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Fury over Covid rules is FINALLY helping Aussies lose their long-held, unhealthy respect for authority

Damian Wilson
Damian Wilson
is a UK journalist, ex-Fleet Street editor, financial industry consultant and political communications special advisor in the UK and EU.
is a UK journalist, ex-Fleet Street editor, financial industry consultant and political communications special advisor in the UK and EU.
Fury over Covid rules is FINALLY helping Aussies lose their long-held, unhealthy respect for authority
Having been forced to endure months of harsh lockdowns, my often-malleable compatriots Down Under are starting to fight back as they realise their government is clueless and they’ve been nuts to swallow the ‘zero Covid’ strategy.

By any measure, Australia has not enjoyed the coronavirus pandemic – and that has nothing to do with the number of deaths, because at less than 1,000 for a population of 25 million, it has, in the main, escaped lightly.

Where it has really suffered is in identifying exactly what level of threat Covid-19 poses to the population and then acting accordingly. Instead of being bold, brave, and positive in its handling of the situation, Australia has shown all the spine of a bluebottle jellyfish.

The collywobbles set in at the slightest whiff of Covid. Not deaths. Not hospitalisations. But simple cases of the virus send public health officials into a spin, locking down millions, deploying the military onto the streets, and imposing needless and draconian curfews. Blind panic best sums up the Australian government’s approach.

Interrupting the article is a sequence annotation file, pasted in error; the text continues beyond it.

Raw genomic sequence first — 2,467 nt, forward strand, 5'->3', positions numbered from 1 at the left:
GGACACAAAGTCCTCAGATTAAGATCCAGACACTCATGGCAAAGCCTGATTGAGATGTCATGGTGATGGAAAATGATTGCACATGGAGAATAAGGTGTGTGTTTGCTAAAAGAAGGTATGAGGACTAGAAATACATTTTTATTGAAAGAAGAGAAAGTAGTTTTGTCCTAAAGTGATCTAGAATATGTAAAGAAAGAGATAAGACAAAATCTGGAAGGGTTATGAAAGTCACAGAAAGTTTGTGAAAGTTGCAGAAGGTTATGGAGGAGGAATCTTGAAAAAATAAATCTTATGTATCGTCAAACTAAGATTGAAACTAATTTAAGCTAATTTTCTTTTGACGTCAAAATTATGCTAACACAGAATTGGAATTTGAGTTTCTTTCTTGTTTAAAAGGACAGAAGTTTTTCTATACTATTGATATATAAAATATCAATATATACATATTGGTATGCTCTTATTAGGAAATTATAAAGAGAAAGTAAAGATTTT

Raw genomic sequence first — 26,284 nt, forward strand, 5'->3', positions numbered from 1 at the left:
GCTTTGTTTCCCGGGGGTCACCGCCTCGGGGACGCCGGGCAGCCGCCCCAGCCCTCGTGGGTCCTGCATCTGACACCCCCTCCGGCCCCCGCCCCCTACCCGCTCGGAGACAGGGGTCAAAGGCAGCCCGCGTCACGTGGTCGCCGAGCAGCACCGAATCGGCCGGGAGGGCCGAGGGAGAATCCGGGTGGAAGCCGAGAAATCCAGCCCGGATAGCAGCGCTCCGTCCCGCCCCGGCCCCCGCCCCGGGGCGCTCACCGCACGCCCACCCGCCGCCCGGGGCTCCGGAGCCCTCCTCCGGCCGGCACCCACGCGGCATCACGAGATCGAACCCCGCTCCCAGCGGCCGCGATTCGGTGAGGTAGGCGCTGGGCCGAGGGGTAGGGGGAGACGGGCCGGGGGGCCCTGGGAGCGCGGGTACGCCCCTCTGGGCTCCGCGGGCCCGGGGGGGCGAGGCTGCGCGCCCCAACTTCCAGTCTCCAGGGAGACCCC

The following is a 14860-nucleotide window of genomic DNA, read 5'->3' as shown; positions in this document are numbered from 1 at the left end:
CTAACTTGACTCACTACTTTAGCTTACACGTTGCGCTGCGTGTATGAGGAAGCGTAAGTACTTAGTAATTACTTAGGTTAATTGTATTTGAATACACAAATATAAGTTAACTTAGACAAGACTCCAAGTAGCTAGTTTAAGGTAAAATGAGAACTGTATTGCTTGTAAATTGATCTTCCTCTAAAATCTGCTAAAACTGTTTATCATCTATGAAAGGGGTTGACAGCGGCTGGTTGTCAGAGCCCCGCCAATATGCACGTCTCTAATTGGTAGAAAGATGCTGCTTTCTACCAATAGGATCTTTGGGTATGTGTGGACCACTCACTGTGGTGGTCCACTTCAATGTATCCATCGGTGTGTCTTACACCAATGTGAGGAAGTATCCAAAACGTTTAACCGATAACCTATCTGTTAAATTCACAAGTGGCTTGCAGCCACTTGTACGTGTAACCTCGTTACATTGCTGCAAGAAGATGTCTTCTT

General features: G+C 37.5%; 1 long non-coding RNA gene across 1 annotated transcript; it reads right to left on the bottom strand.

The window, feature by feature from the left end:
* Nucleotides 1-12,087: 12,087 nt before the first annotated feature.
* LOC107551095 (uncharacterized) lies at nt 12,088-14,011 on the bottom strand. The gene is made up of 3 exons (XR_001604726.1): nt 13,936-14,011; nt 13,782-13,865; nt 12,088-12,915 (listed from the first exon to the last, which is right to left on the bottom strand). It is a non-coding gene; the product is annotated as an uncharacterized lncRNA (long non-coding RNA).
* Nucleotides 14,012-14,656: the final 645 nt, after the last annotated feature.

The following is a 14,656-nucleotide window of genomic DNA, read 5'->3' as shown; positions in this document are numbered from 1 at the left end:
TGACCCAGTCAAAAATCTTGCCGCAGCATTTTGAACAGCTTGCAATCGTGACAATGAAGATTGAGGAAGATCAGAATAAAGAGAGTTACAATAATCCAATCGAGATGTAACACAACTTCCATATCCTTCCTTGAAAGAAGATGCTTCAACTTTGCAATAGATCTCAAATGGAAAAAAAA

Then there are the stern warnings from state leaders that would be hilarious if they weren’t so serious – about enjoying sunset on the beach, removing a mask to drink beer, dodging errant footballs while watching a game, and most recently, a local council deciding to shoot 15 rescue dogs rather than allow volunteers from an animal shelter to travel for their collection in case they spread the virus.

That’s the level of insanity we’re looking at.

Also on rt.com Citing Covid threat, Australian council SHOT SHELTER DOGS dead instead of allowing volunteers to collect them

Meanwhile, it was humans on the receiving end at a so-called ‘freedom rally’ in Melbourne, where violence between protesters and police led to officers firing rounds of pepper balls – the most powerful non-lethal force at their disposal – into the anti-lockdown crowd.

It was one sign that patience with being treated like sheep might finally have snapped among parts of the Australian public. And it’s about time. I had begun to wonder what happened to the rebellious larrikins, the famed Aussie battlers, the brave Diggers, the pioneering ‘new Australians’ who just a generation or so ago left homes and family in Italy, Greece, Vietnam and beyond to pursue their dreams in the Lucky Country.

It seemed that a subservience to the ruling class, an unhealthy respect for authority, had overwhelmed my homeland.